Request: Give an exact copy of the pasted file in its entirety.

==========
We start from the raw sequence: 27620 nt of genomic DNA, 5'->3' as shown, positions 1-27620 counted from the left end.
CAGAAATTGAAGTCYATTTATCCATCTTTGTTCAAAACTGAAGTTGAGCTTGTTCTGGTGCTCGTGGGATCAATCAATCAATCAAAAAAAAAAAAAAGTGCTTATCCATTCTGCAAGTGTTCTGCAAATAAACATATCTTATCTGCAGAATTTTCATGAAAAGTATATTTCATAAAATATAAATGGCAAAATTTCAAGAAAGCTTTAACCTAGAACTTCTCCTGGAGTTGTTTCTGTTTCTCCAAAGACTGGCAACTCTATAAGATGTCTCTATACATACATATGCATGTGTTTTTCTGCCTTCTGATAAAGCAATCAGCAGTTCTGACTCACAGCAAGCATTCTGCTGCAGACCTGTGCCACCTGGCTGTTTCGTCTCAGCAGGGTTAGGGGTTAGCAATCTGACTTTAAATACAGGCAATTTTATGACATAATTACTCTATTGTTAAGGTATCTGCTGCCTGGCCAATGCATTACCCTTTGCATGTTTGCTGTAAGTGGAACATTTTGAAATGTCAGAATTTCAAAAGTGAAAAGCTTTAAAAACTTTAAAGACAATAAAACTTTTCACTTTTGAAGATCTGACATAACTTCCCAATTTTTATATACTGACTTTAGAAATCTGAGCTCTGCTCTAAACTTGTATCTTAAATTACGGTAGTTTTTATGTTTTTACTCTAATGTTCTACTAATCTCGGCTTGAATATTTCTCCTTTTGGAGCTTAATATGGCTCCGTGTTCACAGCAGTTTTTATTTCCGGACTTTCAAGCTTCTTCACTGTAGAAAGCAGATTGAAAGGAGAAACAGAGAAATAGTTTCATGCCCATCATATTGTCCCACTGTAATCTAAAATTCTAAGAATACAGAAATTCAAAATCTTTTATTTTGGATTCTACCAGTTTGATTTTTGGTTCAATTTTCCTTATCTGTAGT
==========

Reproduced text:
We start from the raw sequence: 27620 nt of genomic DNA, 5'->3' as shown, positions 1-27620 counted from the left end.
CAGAAATTGAAGTCYATTTATCCATCTTTGTTCAAAACTGAAGTTGAGCTTGTTCTGGTGCTCGTGGGATCAATCAATCAATCAAAAAAAAAAAAAAGTGCTTATCCATTCTGCAAGTGTTCTGCAAATAAACATATCTTATCTGCAGAATTTTCATGAAAAGTATATTTCATAAAATATAAATGGCAAAATTTCAAGAAAGCTTTAACCTAGAACTTCTCCTGGAGTTGTTTCTGTTTCTCCAAAGACTGGCAACTCTATAAGATGTCTCTATACATACATATGCATGTGTTTTTCTGCCTTCTGATAAAGCAATCAGCAGTTCTGACTCACAGCAAGCATTCTGCTGCAGACCTGTGCCACCTGGCTGTTTCGTCTCAGCAGGGTTAGGGGTTAGCAATCTGACTTTAAATACAGGCAATTTTATGACATAATTACTCTATTGTTAAGGTATCTGCTGCCTGGCCAATGCATTACCCTTTGCATGTTTGCTGTAAGTGGAACATTTTGAAATGTCAGAATTTCAAAAGTGAAAAGCTTTAAAAACTTTAAAGACAATAAAACTTTTCACTTTTGAAGATCTGACATAACTTCCCAATTTTTATATACTGACTTTAGAAATCTGAGCTCTGCTCTAAACTTGTATCTTAAATTACGGTAGTTTTTATGTTTTTACTCTAATGTTCTACTAATCTCGGCTTGAATATTTCTCCTTTTGGAGCTTAATATGGCTCCGTGTTCACAGCAGTTTTTATTTCCGGACTTTCAAGCTTCTTCACTGTAGAAAGCAGATTGAAAGGAGAAACAGAGAAATAGTTTCATGCCCATCATATTGTCCCACTGTAATCTAAAATTCTAAGAATACAGAAATTCAAAATCTTTTATTTTGGATTCTACCAGTTTGATTTTTGGTTCAATTTTCCTTATCTGTAGT